We say Anne of Austria because that name is instantly recognizable while Queen Regent Anne leaves most readers scratching their heads. User:Dimadick


What on Earth is the sinister half of these arms? A bordure deeply indented? Anybody know how it is blazoned in German? --Orange Mike | Talk 15:12, 17 January 2008 (UTC)

Dynasty coat of arms[edit]

Locating the proper arms for this dynasty seems somewhat tricky. In the case that the intended "head" of this family is considered to be the line currently residing in Glücksburg Castle [as the list seems to suggest] then no free image is available. This family's arms can be seen at (top left). If only monarchs qualify, the relevant head must be the Danish monarch and the relevant insignia would be either the current arms of the Danish royals or the former Danish arms which has been used by both the Danish and Greek branches. This symbol was changed slightly in 1903 and prince Carl wasn't proclaimed king of Norway before 1905 otherwise it would fit nicely with him as well. A third option is the arms of the House of Oldenburg (Or two bars Gules) which is described as a dynastic symbol on the Danish monarchy's official webpage. I haven't been able to locate a copy of this arms either. In any case, the modern Landeswappen of Schleswig-Holstein is incorrect. Valentinian T / C 00:03, 28 March 2008 (UTC)

A house transcends monarchy and the like. The arms that should be used are those of the "main" branch of the family, that is the one which is not differenced by any other territorial or royal arms. The Queen of Denmark is not and cannot be head of the house as she is a female and there are living males. Perhaps someone can contact the Ducal Family about permissions or a free version of the arms? Charles 00:40, 28 March 2008 (UTC)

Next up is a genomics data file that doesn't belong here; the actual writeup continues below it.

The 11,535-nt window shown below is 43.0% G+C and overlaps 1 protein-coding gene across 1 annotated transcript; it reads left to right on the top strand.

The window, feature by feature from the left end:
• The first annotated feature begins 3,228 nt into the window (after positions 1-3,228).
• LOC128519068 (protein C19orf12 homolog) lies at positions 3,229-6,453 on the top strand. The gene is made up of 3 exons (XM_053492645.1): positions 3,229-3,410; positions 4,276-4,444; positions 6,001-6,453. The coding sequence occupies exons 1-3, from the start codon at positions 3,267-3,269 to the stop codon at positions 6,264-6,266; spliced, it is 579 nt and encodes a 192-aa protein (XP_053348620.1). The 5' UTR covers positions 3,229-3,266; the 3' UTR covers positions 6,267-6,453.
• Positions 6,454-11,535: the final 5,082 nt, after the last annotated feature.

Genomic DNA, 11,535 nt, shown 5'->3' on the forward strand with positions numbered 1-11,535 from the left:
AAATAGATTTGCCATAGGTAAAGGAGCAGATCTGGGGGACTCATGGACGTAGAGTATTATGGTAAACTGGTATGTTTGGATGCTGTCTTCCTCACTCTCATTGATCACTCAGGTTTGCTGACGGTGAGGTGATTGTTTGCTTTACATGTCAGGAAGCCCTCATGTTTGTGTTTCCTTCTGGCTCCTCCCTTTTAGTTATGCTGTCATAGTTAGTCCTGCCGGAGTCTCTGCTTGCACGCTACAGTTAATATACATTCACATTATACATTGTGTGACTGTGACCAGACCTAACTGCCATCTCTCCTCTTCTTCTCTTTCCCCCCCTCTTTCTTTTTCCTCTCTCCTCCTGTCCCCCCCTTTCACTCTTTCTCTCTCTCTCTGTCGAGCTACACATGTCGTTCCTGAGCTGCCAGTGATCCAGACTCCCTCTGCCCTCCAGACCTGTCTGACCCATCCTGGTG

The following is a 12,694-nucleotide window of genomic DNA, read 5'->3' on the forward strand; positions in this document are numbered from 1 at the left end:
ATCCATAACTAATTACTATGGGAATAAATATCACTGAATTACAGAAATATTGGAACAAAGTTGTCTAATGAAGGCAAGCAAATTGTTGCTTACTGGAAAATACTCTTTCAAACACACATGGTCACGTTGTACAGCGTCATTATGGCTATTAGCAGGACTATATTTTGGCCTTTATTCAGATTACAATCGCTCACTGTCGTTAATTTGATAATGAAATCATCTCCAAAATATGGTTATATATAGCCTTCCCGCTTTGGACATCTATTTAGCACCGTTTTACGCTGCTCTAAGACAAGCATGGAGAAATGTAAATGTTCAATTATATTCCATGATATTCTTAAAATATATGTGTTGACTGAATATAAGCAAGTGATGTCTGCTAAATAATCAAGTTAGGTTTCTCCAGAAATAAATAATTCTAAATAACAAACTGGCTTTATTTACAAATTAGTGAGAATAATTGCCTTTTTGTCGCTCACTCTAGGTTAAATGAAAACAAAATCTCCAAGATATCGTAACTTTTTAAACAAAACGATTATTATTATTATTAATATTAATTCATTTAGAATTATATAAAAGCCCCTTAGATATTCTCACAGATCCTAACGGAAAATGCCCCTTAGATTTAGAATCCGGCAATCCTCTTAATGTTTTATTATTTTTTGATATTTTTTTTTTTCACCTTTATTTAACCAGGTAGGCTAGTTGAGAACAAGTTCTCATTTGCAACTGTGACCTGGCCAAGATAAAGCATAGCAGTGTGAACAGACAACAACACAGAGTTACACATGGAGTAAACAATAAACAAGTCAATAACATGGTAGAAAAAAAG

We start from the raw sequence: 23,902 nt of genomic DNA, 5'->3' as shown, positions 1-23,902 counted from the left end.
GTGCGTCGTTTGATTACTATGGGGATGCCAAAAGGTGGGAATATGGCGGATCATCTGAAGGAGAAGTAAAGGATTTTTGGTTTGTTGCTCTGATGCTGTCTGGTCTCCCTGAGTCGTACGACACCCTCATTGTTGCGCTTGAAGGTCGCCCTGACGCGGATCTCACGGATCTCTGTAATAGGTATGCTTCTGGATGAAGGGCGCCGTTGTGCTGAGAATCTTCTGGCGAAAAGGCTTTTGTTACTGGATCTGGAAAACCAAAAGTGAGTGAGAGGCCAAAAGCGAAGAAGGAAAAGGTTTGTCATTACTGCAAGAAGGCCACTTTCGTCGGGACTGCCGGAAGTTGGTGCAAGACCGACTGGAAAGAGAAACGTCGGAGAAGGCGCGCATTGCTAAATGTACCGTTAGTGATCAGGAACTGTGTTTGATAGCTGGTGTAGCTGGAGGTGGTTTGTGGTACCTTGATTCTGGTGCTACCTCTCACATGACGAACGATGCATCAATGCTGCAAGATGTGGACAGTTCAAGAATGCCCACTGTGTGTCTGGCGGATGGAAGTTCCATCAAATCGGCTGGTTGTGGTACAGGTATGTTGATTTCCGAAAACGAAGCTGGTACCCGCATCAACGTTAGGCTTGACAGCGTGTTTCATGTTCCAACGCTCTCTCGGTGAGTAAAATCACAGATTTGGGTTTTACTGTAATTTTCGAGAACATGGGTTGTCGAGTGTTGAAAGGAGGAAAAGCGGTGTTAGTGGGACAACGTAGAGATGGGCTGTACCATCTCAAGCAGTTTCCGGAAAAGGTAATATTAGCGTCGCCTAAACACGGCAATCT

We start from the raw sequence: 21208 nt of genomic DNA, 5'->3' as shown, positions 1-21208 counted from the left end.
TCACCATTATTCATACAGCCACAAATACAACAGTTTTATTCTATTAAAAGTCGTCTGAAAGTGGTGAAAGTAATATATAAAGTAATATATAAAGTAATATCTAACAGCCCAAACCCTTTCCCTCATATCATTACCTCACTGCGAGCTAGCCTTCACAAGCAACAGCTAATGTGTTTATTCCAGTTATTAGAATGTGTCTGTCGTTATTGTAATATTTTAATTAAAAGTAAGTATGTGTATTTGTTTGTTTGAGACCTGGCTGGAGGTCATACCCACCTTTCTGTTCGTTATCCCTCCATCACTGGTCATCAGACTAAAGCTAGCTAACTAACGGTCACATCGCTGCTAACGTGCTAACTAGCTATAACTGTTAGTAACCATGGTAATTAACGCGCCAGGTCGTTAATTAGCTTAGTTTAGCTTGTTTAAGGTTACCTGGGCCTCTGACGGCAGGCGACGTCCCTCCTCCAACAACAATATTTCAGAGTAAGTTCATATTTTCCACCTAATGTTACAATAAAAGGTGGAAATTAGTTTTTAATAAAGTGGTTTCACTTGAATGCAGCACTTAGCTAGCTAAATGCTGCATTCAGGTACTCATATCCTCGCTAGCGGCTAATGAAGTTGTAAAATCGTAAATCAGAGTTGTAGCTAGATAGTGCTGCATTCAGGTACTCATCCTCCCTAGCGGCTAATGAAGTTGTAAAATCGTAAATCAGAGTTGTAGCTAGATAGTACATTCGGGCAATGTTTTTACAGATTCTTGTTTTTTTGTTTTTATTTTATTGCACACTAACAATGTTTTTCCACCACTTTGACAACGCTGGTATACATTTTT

To put it shortly, the arms which all members of this house are entitled to bear should be the arms used. Similar to the escutcheon of Saxony common to all Wettins. Charles 00:43, 28 March 2008 (UTC)

Empress of Germany[edit]

According to the entry for Emperor William II, his first wife was Princess Augusta Viktoria of Schleswig-Holstein. Is she part of this family? If so, should she be inlcuded? (talk) 23:56, 17 July 2008 (UTC)


On the House of Saxe-Coburg and Gotha page, it's countries are listed as the commonwealth realms, and one of them is the UK. However, England, Wales, Scotland and Northern Ireland aren't listed as one of the countries, being caused by the fact that they're all constituent countries within the United Kingdom, just as Greenland is an autonomous constituent country within the Kingdom of Denmark, and not a sovereign state. Therefore I am removing Greenland from the countries section.. If I am wrong please correct moi. (/mwa/).. Also, if someone demands Greenland to be there, shouldn't the Faroes also be there? They have the same status within the Danish realm. --MrGulli (talk) 14:32, 18 December 2009 (UTC)